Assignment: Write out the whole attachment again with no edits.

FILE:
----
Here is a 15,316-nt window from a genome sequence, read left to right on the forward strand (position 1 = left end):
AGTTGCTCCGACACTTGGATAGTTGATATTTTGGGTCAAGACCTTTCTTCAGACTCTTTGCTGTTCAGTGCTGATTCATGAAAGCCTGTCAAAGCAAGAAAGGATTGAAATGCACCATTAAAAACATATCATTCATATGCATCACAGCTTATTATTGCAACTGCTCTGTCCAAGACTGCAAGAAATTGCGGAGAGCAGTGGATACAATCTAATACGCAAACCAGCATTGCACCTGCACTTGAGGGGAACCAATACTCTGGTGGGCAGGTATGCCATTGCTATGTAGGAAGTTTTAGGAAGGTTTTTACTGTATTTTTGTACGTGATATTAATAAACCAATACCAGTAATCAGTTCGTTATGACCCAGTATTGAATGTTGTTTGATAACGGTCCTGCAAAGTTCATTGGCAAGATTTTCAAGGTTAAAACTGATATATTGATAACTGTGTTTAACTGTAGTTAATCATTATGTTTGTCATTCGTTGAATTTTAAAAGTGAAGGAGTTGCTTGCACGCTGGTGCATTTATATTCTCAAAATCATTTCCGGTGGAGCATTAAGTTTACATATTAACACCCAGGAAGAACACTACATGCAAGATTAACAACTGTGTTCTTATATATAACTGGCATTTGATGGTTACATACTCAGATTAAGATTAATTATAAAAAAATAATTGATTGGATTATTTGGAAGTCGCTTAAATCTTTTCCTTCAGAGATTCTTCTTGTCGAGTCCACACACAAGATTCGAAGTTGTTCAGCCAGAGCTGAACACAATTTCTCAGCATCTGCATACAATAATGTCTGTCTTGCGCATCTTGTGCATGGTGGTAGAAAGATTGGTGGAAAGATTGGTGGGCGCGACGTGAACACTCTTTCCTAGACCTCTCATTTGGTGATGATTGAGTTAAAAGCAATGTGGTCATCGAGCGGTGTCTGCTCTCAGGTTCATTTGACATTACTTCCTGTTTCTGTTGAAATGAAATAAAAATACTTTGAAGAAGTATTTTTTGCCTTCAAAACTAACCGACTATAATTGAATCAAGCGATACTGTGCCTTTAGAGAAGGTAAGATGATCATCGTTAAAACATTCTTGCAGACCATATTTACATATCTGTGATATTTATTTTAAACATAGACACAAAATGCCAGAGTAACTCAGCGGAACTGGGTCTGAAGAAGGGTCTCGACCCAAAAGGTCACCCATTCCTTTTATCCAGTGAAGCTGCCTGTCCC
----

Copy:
Here is a 15,316-nt window from a genome sequence, read left to right on the forward strand (position 1 = left end):
AGTTGCTCCGACACTTGGATAGTTGATATTTTGGGTCAAGACCTTTCTTCAGACTCTTTGCTGTTCAGTGCTGATTCATGAAAGCCTGTCAAAGCAAGAAAGGATTGAAATGCACCATTAAAAACATATCATTCATATGCATCACAGCTTATTATTGCAACTGCTCTGTCCAAGACTGCAAGAAATTGCGGAGAGCAGTGGATACAATCTAATACGCAAACCAGCATTGCACCTGCACTTGAGGGGAACCAATACTCTGGTGGGCAGGTATGCCATTGCTATGTAGGAAGTTTTAGGAAGGTTTTTACTGTATTTTTGTACGTGATATTAATAAACCAATACCAGTAATCAGTTCGTTATGACCCAGTATTGAATGTTGTTTGATAACGGTCCTGCAAAGTTCATTGGCAAGATTTTCAAGGTTAAAACTGATATATTGATAACTGTGTTTAACTGTAGTTAATCATTATGTTTGTCATTCGTTGAATTTTAAAAGTGAAGGAGTTGCTTGCACGCTGGTGCATTTATATTCTCAAAATCATTTCCGGTGGAGCATTAAGTTTACATATTAACACCCAGGAAGAACACTACATGCAAGATTAACAACTGTGTTCTTATATATAACTGGCATTTGATGGTTACATACTCAGATTAAGATTAATTATAAAAAAATAATTGATTGGATTATTTGGAAGTCGCTTAAATCTTTTCCTTCAGAGATTCTTCTTGTCGAGTCCACACACAAGATTCGAAGTTGTTCAGCCAGAGCTGAACACAATTTCTCAGCATCTGCATACAATAATGTCTGTCTTGCGCATCTTGTGCATGGTGGTAGAAAGATTGGTGGAAAGATTGGTGGGCGCGACGTGAACACTCTTTCCTAGACCTCTCATTTGGTGATGATTGAGTTAAAAGCAATGTGGTCATCGAGCGGTGTCTGCTCTCAGGTTCATTTGACATTACTTCCTGTTTCTGTTGAAATGAAATAAAAATACTTTGAAGAAGTATTTTTTGCCTTCAAAACTAACCGACTATAATTGAATCAAGCGATACTGTGCCTTTAGAGAAGGTAAGATGATCATCGTTAAAACATTCTTGCAGACCATATTTACATATCTGTGATATTTATTTTAAACATAGACACAAAATGCCAGAGTAACTCAGCGGAACTGGGTCTGAAGAAGGGTCTCGACCCAAAAGGTCACCCATTCCTTTTATCCAGTGAAGCTGCCTGTCCC